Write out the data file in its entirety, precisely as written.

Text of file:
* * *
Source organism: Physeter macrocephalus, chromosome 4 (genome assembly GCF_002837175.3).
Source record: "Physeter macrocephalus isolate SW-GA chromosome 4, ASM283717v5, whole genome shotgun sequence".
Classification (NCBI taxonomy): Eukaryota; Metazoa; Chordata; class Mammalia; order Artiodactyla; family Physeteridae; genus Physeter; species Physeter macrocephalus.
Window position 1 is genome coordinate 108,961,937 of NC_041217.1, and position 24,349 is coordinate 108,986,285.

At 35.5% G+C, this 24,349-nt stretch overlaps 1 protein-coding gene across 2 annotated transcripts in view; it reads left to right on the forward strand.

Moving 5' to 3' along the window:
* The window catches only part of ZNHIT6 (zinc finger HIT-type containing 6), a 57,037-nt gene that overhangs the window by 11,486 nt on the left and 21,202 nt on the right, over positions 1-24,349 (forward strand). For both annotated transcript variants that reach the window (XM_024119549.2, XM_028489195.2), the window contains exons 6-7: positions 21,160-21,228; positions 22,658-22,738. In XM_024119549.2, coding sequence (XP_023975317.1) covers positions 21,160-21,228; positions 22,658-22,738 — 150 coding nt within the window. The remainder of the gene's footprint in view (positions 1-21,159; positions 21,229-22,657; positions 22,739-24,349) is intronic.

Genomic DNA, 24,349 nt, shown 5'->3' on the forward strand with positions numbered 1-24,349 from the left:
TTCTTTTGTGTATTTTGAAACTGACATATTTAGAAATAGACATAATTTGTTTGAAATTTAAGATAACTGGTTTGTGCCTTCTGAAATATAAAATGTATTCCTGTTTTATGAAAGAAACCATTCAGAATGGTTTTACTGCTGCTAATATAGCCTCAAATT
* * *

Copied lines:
Source organism: Physeter macrocephalus, chromosome 4 (genome assembly GCF_002837175.3).
Source record: "Physeter macrocephalus isolate SW-GA chromosome 4, ASM283717v5, whole genome shotgun sequence".
Classification (NCBI taxonomy): Eukaryota; Metazoa; Chordata; class Mammalia; order Artiodactyla; family Physeteridae; genus Physeter; species Physeter macrocephalus.
Window position 1 is genome coordinate 108,961,937 of NC_041217.1, and position 24,349 is coordinate 108,986,285.

At 35.5% G+C, this 24,349-nt stretch overlaps 1 protein-coding gene across 2 annotated transcripts in view; it reads left to right on the forward strand.

Moving 5' to 3' along the window:
* The window catches only part of ZNHIT6 (zinc finger HIT-type containing 6), a 57,037-nt gene that overhangs the window by 11,486 nt on the left and 21,202 nt on the right, over positions 1-24,349 (forward strand). For both annotated transcript variants that reach the window (XM_024119549.2, XM_028489195.2), the window contains exons 6-7: positions 21,160-21,228; positions 22,658-22,738. In XM_024119549.2, coding sequence (XP_023975317.1) covers positions 21,160-21,228; positions 22,658-22,738 — 150 coding nt within the window. The remainder of the gene's footprint in view (positions 1-21,159; positions 21,229-22,657; positions 22,739-24,349) is intronic.

Genomic DNA, 24,349 nt, shown 5'->3' on the forward strand with positions numbered 1-24,349 from the left:
TTCTTTTGTGTATTTTGAAACTGACATATTTAGAAATAGACATAATTTGTTTGAAATTTAAGATAACTGGTTTGTGCCTTCTGAAATATAAAATGTATTCCTGTTTTATGAAAGAAACCATTCAGAATGGTTTTACTGCTGCTAATATAGCCTCAAATT